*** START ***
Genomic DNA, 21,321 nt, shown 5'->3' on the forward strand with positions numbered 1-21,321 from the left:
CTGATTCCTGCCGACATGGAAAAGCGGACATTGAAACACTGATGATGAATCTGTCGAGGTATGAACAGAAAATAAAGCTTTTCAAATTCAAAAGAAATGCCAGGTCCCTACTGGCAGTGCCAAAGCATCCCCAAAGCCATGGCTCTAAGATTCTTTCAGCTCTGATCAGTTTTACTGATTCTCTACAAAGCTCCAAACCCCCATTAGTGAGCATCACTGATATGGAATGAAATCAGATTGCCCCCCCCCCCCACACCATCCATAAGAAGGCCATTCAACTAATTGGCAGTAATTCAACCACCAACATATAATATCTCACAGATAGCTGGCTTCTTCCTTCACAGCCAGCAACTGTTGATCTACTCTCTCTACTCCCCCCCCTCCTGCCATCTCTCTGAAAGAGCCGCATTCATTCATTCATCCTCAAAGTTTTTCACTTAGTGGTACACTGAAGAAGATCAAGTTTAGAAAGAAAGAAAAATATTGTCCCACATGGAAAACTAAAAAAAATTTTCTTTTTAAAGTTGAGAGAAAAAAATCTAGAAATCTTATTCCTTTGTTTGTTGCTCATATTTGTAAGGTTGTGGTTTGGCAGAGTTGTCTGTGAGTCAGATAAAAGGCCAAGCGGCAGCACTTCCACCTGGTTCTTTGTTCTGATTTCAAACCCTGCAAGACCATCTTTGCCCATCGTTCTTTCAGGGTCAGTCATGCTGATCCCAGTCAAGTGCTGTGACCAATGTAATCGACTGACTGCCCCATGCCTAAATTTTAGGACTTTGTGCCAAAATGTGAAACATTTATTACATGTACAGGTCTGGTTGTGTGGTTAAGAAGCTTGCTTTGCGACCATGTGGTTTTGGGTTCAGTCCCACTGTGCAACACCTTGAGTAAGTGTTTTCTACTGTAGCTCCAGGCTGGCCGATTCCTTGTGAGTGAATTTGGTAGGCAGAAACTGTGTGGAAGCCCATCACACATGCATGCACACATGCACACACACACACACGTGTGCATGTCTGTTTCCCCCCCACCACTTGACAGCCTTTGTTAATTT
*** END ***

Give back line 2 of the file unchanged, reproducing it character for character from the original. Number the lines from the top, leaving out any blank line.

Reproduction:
CTGATTCCTGCCGACATGGAAAAGCGGACATTGAAACACTGATGATGAATCTGTCGAGGTATGAACAGAAAATAAAGCTTTTCAAATTCAAAAGAAATGCCAGGTCCCTACTGGCAGTGCCAAAGCATCCCCAAAGCCATGGCTCTAAGATTCTTTCAGCTCTGATCAGTTTTACTGATTCTCTACAAAGCTCCAAACCCCCATTAGTGAGCATCACTGATATGGAATGAAATCAGATTGCCCCCCCCCCCCACACCATCCATAAGAAGGCCATTCAACTAATTGGCAGTAATTCAACCACCAACATATAATATCTCACAGATAGCTGGCTTCTTCCTTCACAGCCAGCAACTGTTGATCTACTCTCTCTACTCCCCCCCCTCCTGCCATCTCTCTGAAAGAGCCGCATTCATTCATTCATCCTCAAAGTTTTTCACTTAGTGGTACACTGAAGAAGATCAAGTTTAGAAAGAAAGAAAAATATTGTCCCACATGGAAAACTAAAAAAAATTTTCTTTTTAAAGTTGAGAGAAAAAAATCTAGAAATCTTATTCCTTTGTTTGTTGCTCATATTTGTAAGGTTGTGGTTTGGCAGAGTTGTCTGTGAGTCAGATAAAAGGCCAAGCGGCAGCACTTCCACCTGGTTCTTTGTTCTGATTTCAAACCCTGCAAGACCATCTTTGCCCATCGTTCTTTCAGGGTCAGTCATGCTGATCCCAGTCAAGTGCTGTGACCAATGTAATCGACTGACTGCCCCATGCCTAAATTTTAGGACTTTGTGCCAAAATGTGAAACATTTATTACATGTACAGGTCTGGTTGTGTGGTTAAGAAGCTTGCTTTGCGACCATGTGGTTTTGGGTTCAGTCCCACTGTGCAACACCTTGAGTAAGTGTTTTCTACTGTAGCTCCAGGCTGGCCGATTCCTTGTGAGTGAATTTGGTAGGCAGAAACTGTGTGGAAGCCCATCACACATGCATGCACACATGCACACACACACACACGTGTGCATGTCTGTTTCCCCCCCACCACTTGACAGCCTTTGTTAATTT